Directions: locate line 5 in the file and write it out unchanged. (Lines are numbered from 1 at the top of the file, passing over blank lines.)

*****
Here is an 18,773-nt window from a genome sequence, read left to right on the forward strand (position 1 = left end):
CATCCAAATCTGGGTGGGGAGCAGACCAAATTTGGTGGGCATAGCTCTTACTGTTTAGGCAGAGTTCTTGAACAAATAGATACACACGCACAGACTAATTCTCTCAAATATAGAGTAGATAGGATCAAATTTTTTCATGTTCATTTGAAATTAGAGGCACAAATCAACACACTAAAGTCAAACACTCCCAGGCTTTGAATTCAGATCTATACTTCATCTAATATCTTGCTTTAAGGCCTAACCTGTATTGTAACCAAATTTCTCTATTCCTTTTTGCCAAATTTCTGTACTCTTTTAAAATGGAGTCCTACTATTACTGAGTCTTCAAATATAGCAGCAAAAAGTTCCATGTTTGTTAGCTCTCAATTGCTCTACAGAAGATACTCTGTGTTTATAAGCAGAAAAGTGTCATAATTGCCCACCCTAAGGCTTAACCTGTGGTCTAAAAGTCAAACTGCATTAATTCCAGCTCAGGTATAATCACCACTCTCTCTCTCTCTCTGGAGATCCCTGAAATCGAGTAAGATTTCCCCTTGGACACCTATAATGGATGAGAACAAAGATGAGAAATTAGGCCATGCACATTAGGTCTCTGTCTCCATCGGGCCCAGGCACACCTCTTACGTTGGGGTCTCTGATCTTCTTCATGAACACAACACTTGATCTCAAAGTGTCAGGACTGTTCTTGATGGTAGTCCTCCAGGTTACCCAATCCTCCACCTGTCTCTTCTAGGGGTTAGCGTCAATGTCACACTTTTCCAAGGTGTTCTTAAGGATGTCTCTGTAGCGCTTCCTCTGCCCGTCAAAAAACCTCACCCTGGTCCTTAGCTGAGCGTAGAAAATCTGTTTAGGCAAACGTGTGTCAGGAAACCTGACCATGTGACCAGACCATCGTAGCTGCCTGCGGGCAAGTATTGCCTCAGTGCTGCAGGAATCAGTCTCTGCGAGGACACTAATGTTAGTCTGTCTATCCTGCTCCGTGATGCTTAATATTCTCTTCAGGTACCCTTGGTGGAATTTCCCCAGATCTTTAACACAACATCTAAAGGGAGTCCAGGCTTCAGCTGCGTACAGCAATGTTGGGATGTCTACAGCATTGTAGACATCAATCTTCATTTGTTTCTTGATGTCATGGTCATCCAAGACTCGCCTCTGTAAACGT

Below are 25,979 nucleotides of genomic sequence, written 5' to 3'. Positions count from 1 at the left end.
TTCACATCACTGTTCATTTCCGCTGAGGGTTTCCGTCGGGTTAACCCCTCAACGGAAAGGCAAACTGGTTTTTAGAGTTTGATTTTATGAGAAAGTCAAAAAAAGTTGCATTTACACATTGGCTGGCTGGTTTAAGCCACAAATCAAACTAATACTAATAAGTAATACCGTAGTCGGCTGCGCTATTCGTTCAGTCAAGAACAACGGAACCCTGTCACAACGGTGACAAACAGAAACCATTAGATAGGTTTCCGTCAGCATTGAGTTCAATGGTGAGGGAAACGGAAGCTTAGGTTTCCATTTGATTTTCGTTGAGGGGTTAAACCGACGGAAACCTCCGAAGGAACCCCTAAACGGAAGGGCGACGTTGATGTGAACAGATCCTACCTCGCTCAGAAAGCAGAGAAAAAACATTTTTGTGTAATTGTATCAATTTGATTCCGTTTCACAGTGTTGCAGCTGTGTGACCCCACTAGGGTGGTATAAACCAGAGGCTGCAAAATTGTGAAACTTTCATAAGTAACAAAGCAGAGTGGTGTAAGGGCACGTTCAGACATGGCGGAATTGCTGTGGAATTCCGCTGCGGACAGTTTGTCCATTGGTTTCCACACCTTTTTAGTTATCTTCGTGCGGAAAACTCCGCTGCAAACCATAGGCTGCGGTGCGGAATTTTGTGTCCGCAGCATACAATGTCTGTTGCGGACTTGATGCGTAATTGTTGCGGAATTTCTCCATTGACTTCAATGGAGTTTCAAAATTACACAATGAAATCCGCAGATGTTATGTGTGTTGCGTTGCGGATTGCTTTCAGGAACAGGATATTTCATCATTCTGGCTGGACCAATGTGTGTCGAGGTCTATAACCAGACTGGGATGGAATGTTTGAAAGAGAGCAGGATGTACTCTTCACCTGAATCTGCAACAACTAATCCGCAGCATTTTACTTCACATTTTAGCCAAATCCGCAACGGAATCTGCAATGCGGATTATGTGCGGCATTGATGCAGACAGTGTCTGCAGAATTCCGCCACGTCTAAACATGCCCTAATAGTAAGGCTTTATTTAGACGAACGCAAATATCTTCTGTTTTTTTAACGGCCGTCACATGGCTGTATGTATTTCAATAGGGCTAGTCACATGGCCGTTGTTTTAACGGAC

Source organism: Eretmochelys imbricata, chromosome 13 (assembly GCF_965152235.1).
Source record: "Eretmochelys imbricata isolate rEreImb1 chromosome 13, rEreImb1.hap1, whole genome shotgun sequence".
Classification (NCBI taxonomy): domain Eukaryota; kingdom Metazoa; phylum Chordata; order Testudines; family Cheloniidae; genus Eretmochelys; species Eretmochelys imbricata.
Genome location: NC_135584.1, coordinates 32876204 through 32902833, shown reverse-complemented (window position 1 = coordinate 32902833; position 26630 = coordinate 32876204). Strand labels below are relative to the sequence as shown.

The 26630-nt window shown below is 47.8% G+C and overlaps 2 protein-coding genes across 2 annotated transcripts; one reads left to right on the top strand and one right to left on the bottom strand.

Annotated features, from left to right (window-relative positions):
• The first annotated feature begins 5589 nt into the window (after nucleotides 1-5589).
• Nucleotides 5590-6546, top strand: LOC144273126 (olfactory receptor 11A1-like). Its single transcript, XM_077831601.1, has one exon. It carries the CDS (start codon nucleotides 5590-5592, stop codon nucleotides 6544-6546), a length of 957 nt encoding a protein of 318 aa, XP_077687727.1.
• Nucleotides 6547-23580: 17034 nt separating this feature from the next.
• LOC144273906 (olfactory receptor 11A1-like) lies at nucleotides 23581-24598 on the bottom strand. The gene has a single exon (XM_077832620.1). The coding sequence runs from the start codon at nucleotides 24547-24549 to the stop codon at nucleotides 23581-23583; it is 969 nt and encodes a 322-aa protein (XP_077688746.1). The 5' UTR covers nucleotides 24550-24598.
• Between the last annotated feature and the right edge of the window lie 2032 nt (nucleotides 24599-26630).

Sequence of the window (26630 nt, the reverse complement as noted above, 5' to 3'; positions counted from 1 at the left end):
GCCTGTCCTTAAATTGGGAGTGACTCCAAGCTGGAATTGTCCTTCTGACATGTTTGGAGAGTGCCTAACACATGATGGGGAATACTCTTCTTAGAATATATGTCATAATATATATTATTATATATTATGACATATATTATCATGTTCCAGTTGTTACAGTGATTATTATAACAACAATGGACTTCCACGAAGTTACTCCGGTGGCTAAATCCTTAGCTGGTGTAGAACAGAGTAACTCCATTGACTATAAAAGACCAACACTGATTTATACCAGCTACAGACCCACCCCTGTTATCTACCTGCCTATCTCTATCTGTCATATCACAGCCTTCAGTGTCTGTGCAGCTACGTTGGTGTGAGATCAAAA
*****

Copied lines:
Source organism: Eretmochelys imbricata, chromosome 13 (assembly GCF_965152235.1).